Turkeys were in the news quite a bit this summer, and they have been in many stomachs recently. Flocks of live turkeys wander around in Tisbury, West Tisbury, Chilmark and to a lesser degree in Aquinnah, Edgartown and Oak Bluffs. Are these Island flocks wild turkeys? I would like to quote Vineyard Birds 2 which Barbara Pesch and I recently published. “The wild turkeys introduced by Gus Ben David from Arkansas in the 1970’s were extirpated in the ‘90’s. There are feral turkeys here. The down-Island population comes from domestic turkeys from Elisha Smith’s farm and the up-Island population comes from Craig Kingsbury’s farm. No doubt they have interbred and are a hodgepodge.” Feral turkeys are just another name for domestic turkeys that have gone “wild.”

It is not clear whether wild turkeys were part of the prehistoric avifauna of the Vineyard. The transplanted wild turkeys didn’t survive on the Island so maybe wild turkeys never made it to the Island in the distant past. So what do we have? The Vineyard boasts flocks of domestic turkeys which have gone feral. The birds that are seen on the Island are quite different from those that we eat. Turkeys that have been bred for the table weigh about twice as much as wild turkeys. As a result, domestic turkeys reared for our special occasions (Thanksgiving and Christmas meals) are usually so heavy they are unable to fly. Our feral turkeys are a slimmed-down version as they are not pen fed, are lighter in weight; therefore they able to fly.

I never understood why the turkey was called a turkey. Wasn’t turkey the name of a country before the bird was named? My research came up with the following. It seems that when the Spaniards came to the Americas and spotted the wild turkey in Latin America they captured one and took it back to Europe. That occurred back in the 1500’s. The British had a bird that was originally from Africa which they called a turkey-cock (because it came by way of Turkey) which resembled the bird that had been brought from the Americas. The bird the British called the turkey was actually a type of guinea fowl and I see some resemblance, but not much. The British domesticated the turkey that the Spaniards brought from the New World, and when the Englishmen started to cross the Atlantic and colonize New England, they brought these domestic turkeys with them.

Real wild turkeys are wary and if you spot one in the woods or along a roadside, they bolt instantly. The male, or tom, puts on quite a show to attract a mate. He starts by gobbling which attracts the female. Then, when he has the hen’s attention, he continues his routine by fanning his tail, lowers his wings so some of the primary feathers are dragging on the ground and raises the feathers on his back. These moves accomplished, the tom then throws his head back and his bill forward and moves around the female making either humming noises or gobbles. If the female likes what she sees, mating occurs.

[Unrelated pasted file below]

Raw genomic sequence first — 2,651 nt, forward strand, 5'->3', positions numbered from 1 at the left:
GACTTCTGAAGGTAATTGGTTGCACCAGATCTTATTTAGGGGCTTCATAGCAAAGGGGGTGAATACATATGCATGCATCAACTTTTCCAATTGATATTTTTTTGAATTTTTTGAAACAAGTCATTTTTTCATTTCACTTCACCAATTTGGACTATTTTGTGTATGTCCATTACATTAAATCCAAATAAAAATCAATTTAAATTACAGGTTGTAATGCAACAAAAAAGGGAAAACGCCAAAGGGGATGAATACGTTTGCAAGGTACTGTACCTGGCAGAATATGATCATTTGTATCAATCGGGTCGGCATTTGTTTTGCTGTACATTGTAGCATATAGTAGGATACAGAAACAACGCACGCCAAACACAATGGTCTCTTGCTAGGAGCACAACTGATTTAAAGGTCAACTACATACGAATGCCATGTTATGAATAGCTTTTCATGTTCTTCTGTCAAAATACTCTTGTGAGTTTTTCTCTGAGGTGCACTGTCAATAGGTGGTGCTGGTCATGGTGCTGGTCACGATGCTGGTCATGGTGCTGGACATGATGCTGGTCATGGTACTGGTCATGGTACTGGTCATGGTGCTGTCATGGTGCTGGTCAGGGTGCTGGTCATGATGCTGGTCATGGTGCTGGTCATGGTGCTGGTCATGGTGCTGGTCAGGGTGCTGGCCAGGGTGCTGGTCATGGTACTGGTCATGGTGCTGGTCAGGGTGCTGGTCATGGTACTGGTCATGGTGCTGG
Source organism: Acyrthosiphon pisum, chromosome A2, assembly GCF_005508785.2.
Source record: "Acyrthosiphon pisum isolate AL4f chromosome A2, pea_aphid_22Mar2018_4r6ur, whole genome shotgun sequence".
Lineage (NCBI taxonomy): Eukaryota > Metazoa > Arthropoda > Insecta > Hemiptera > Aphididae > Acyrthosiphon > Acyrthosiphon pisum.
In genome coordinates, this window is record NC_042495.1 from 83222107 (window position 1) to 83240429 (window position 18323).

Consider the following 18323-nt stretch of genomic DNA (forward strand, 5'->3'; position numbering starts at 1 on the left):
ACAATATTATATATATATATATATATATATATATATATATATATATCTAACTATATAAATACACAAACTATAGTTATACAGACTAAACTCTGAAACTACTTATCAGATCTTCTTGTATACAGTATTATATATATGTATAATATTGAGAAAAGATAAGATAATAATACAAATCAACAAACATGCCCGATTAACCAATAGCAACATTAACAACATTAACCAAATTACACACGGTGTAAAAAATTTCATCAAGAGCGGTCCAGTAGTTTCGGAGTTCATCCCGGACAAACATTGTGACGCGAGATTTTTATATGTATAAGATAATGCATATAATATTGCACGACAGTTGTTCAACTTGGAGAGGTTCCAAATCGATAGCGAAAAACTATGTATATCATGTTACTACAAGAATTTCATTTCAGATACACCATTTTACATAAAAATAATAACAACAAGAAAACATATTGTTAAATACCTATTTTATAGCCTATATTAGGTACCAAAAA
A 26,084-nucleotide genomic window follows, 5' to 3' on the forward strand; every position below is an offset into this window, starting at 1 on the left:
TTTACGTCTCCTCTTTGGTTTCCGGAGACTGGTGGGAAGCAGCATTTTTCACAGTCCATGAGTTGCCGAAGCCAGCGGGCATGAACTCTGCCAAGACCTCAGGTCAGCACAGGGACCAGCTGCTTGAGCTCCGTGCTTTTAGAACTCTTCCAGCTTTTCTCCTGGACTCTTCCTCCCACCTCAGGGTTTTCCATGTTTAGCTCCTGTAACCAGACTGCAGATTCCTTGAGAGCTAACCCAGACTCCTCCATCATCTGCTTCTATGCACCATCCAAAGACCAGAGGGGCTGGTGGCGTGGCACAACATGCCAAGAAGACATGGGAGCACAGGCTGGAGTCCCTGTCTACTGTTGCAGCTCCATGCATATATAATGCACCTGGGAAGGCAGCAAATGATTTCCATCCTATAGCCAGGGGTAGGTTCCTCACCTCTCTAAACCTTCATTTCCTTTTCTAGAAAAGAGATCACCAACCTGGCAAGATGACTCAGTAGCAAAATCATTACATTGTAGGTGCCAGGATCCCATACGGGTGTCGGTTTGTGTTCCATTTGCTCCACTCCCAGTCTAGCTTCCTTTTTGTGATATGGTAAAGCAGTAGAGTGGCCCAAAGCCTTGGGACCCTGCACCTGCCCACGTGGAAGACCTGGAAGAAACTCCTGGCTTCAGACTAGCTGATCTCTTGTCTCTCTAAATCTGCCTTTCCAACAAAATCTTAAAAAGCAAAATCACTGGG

The hen makes a shallow scrape in the soil and lays as many as 26 eggs. About 25 days later, the first poult (young turkey) hatches. The female feeds the poults for a few days. The tom has nothing to do with his offspring. The poults learn to feed themselves soon, but stay around their mother until the next breeding season. Frequently, several hens join together with their broods and in some areas winter groups of hens and their offspring can exceed 200 birds.

So I hope you had a good Thanksgiving and understand that the Vineyard turkeys are not real wild turkeys.

Bird Sightings:

Lanny McDowell spotted a late tree swallow while trying to find a cave swallow on Nov. 18. Cave swallows have been reported from Cape Cod so Lanny was hoping one would cross the Sound. On Nov. 24 Lanny had a yellow-bellied sapsucker at his West Tisbury home and at Squibnocket he spotted a lone green-winged teal offshore in with a flock of common eiders. He also spotted two small groups of purple sandpipers. Amongst the rocks off the beach Lanny spotted a single longtailed duck with a pair of harlequin ducks.

Rob Bierregaard’s Web site showing the movements of the ospreys that have been tagged both on and off Island is fascinating. Homer, the youngster that was tagged on the Vineyard in 2005, has unfortunately not been heard from since early October. He spent the winters of 2005, 2006 and also 2007 in Venezuela. He was back on the Vineyard in May of 2008 and then headed south to be lost in October. We hope it is a bad transmitter and not death that keeps us from knowing anything more about Homer.

Penelope, who was tagged on the Island this summer, went south, had a sojourn in the Brazilian Amazon and has settled in French Guyana for the winter. Como, another Vineyard osprey, is spending his winter in Cuba. Meadow did some crazy moves including time in Canada, Maine and Ohio before his most recent move to North Carolina. Seems he doesn’t feel the cold as badly as the others.